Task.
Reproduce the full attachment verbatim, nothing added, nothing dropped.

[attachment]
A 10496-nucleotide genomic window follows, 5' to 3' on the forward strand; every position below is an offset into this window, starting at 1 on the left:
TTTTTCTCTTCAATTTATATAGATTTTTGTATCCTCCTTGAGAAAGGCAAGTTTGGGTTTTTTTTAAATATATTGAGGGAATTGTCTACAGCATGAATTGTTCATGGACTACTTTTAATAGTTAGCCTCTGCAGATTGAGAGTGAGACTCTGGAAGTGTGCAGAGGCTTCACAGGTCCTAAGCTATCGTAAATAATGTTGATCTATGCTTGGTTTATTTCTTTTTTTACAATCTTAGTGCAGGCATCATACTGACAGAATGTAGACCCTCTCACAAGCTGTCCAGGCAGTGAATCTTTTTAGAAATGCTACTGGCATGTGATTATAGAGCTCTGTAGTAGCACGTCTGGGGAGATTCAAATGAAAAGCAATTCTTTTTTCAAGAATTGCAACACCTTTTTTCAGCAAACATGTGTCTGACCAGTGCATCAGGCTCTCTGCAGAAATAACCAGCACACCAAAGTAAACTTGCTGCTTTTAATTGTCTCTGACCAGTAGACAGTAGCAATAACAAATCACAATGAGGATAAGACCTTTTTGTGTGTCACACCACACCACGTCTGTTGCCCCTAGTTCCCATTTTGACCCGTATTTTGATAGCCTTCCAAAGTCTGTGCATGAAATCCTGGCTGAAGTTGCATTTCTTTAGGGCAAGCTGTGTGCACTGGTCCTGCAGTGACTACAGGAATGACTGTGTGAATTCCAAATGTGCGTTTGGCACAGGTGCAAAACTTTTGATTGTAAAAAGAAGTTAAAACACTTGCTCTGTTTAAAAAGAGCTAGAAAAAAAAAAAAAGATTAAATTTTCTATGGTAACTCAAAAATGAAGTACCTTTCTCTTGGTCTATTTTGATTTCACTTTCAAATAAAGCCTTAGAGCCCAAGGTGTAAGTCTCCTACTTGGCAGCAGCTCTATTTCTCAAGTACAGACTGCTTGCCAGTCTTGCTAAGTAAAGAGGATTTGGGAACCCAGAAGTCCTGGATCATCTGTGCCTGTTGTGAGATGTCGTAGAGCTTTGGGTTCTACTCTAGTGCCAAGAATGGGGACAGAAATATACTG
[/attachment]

A 10496-nucleotide genomic window follows, 5' to 3' on the forward strand; every position below is an offset into this window, starting at 1 on the left:
TTTTTCTCTTCAATTTATATAGATTTTTGTATCCTCCTTGAGAAAGGCAAGTTTGGGTTTTTTTTAAATATATTGAGGGAATTGTCTACAGCATGAATTGTTCATGGACTACTTTTAATAGTTAGCCTCTGCAGATTGAGAGTGAGACTCTGGAAGTGTGCAGAGGCTTCACAGGTCCTAAGCTATCGTAAATAATGTTGATCTATGCTTGGTTTATTTCTTTTTTTACAATCTTAGTGCAGGCATCATACTGACAGAATGTAGACCCTCTCACAAGCTGTCCAGGCAGTGAATCTTTTTAGAAATGCTACTGGCATGTGATTATAGAGCTCTGTAGTAGCACGTCTGGGGAGATTCAAATGAAAAGCAATTCTTTTTTCAAGAATTGCAACACCTTTTTTCAGCAAACATGTGTCTGACCAGTGCATCAGGCTCTCTGCAGAAATAACCAGCACACCAAAGTAAACTTGCTGCTTTTAATTGTCTCTGACCAGTAGACAGTAGCAATAACAAATCACAATGAGGATAAGACCTTTTTGTGTGTCACACCACACCACGTCTGTTGCCCCTAGTTCCCATTTTGACCCGTATTTTGATAGCCTTCCAAAGTCTGTGCATGAAATCCTGGCTGAAGTTGCATTTCTTTAGGGCAAGCTGTGTGCACTGGTCCTGCAGTGACTACAGGAATGACTGTGTGAATTCCAAATGTGCGTTTGGCACAGGTGCAAAACTTTTGATTGTAAAAAGAAGTTAAAACACTTGCTCTGTTTAAAAAGAGCTAGAAAAAAAAAAAAAGATTAAATTTTCTATGGTAACTCAAAAATGAAGTACCTTTCTCTTGGTCTATTTTGATTTCACTTTCAAATAAAGCCTTAGAGCCCAAGGTGTAAGTCTCCTACTTGGCAGCAGCTCTATTTCTCAAGTACAGACTGCTTGCCAGTCTTGCTAAGTAAAGAGGATTTGGGAACCCAGAAGTCCTGGATCATCTGTGCCTGTTGTGAGATGTCGTAGAGCTTTGGGTTCTACTCTAGTGCCAAGAATGGGGACAGAAATATACTG